Georgia Inserts "Chiropractic Medicine" Language in Proposed New Rule Amendment

News Staff
Georgia Inserts "Chiropractic Medicine" Language in Proposed New Rule Amendment

License Reactivation Requirement Also Gives NBCE Competitive Advantage

The Professional Licensing Boards Division of the Office of Secretary of State in Georgia is proposing to adopt amendments related to Inactive Status of Licenses.

According to the Notice and the proposed rule amendment the changes for the chiropractic board rule include the adoption of the oxymoronic term "Chiropractic Medicine" which is repeated five times in the proposed rule language.

Georgia does not currently use the oxymoron "chiropractic medicine" in the statute or any of its rules though medically oriented chiropractic factions in the state have been wanting to add it for many years.

CLICK HERE to review the new rule language

In addition to the insertion of "chiropractic medicine" language in the proposed rules they also include reference to a requirement that those in Inactive Status for more than five years may be forced to take the National Board of Chiropractic Examiners (NBCE) Special Purposes Examination for Chiropractic otherwise known as the SPEC Exam.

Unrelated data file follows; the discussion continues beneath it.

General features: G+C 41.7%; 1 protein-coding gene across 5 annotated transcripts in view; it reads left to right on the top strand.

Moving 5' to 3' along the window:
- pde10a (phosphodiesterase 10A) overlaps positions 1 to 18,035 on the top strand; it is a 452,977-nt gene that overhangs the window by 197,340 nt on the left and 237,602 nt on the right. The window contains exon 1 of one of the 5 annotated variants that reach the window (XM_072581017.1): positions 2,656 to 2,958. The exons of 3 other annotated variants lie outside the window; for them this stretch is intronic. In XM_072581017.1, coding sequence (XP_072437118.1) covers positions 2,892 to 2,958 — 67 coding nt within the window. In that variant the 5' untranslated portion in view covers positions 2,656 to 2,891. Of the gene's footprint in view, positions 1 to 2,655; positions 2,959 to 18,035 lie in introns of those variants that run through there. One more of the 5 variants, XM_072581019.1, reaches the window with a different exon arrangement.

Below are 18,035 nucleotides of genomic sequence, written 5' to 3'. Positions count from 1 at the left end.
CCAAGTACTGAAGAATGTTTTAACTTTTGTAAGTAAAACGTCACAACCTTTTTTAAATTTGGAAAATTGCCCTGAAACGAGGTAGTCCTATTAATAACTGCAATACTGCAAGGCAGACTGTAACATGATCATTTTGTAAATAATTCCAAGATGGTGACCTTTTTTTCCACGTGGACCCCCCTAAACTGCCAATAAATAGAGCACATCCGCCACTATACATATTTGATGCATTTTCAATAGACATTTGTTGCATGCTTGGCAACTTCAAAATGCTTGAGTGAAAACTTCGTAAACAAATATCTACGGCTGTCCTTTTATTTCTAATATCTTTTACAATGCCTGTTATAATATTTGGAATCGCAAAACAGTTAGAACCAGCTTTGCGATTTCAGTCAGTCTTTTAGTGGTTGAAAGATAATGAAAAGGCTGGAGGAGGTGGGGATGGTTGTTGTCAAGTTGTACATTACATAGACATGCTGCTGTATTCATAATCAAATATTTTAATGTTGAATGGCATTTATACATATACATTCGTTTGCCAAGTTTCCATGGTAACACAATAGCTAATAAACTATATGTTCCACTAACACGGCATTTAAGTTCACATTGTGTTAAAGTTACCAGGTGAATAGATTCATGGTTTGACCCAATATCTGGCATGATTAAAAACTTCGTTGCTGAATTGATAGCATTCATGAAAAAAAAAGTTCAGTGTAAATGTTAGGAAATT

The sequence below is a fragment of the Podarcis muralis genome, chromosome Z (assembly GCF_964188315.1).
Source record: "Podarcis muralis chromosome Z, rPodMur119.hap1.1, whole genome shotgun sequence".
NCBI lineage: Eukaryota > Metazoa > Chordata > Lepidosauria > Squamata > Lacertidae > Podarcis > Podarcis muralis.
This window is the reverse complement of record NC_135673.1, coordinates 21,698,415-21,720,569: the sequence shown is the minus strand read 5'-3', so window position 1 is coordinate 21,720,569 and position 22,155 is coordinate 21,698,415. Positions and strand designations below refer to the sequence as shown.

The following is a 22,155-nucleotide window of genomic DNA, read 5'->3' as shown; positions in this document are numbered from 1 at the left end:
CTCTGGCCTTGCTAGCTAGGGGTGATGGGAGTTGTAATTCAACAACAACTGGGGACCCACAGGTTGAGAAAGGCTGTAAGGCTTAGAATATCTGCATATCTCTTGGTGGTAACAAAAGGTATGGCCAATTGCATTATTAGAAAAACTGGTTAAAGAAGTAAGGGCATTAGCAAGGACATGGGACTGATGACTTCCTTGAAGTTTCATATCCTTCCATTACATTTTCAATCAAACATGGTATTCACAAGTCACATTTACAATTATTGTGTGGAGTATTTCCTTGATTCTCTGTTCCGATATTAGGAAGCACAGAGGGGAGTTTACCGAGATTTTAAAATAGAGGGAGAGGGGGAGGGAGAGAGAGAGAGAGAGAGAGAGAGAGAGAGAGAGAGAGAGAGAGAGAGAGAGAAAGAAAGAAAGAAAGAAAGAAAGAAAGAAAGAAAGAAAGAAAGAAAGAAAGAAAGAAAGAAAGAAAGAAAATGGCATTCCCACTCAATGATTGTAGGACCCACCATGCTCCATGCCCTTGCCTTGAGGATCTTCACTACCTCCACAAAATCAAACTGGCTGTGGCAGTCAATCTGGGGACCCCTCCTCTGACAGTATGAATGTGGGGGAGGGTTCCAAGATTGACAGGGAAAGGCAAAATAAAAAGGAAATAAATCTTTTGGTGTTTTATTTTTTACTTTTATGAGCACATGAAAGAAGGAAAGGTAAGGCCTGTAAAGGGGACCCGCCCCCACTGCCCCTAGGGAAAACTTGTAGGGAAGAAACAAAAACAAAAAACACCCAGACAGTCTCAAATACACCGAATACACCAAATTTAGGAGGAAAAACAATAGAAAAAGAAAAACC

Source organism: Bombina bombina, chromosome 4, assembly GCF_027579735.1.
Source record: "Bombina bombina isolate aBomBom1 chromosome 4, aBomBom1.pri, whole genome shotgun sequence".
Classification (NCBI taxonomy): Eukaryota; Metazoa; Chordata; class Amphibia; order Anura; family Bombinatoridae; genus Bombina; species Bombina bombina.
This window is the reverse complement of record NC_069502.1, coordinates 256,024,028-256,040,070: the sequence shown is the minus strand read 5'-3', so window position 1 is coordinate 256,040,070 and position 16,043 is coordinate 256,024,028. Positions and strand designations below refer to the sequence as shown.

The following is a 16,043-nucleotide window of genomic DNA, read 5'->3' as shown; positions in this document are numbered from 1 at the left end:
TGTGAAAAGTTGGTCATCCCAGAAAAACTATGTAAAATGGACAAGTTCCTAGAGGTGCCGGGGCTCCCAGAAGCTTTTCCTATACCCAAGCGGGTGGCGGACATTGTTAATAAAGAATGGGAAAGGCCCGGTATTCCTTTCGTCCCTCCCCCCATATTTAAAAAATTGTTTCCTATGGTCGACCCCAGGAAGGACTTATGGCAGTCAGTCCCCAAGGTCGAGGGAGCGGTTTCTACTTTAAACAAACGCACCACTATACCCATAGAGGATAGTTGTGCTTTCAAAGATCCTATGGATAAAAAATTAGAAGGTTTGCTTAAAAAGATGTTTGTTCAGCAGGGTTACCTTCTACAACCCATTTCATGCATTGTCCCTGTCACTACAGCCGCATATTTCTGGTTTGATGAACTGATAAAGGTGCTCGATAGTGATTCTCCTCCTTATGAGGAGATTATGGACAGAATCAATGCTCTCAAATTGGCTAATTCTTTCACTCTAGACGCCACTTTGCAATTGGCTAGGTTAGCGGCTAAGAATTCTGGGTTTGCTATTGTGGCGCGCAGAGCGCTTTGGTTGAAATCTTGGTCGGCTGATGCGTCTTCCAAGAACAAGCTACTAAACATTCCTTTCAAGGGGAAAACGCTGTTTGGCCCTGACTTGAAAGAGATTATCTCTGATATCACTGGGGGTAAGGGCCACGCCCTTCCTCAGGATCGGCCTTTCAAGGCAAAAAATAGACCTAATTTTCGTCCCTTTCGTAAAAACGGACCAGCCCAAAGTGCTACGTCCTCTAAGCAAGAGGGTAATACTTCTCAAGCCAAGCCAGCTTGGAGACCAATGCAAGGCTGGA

The chiropractic medicine language comes at a pivotal time in chiropractic when so many in the profession wish to be able to prescribe drugs and do injections. Several schools now refer to their chiropractic offerings as Doctor of Chiropractic Medicine programs and the Council on Chiropractic Education has turned a blind eye to such public obfuscation despite numerous complaints by stakeholders within the profession.

The ongoing requirements that give an unfair competitive advantage to the Council on Chiropractic Education (CCE) and the NBCE have raised eyebrows among regulatory boards, legislatures and legal experts because they explicitly name one accrediting agency and one testing service (NBCE) in their language.

For example, the Colorado Office of Policy, Research and Regulatory Reform (COPRRR) has completed an evaluation of the Colorado State Board of Chiropractic Examiners (Board) as part of their Sunset Review of the Chiropractic Statute and one of their recommendations is to repeal statutory references to the National Board of Chiropractic Examiners.

According to the State of Colorado: "Naming specific organizations in statute can be problematic."

The State goes on to explain:

Organizations can change their names, they can merge with other organizations or they cease operations entirely. More problematic, however, is the fact that by naming organizations in statute, the General Assembly cedes the state’s ability to deviate from the standards established by those organizations. Additionally, these organizations are not subject to the state’s rulemaking or transparency requirements. Thus, private organizations can establish state certification standards with very little public input, transparency or state participation.

It appears the jig is up on the NBCE. The State of Colorado has figured out their scheme and has spelled out pretty clearly why the monopoly control they have is dangerous.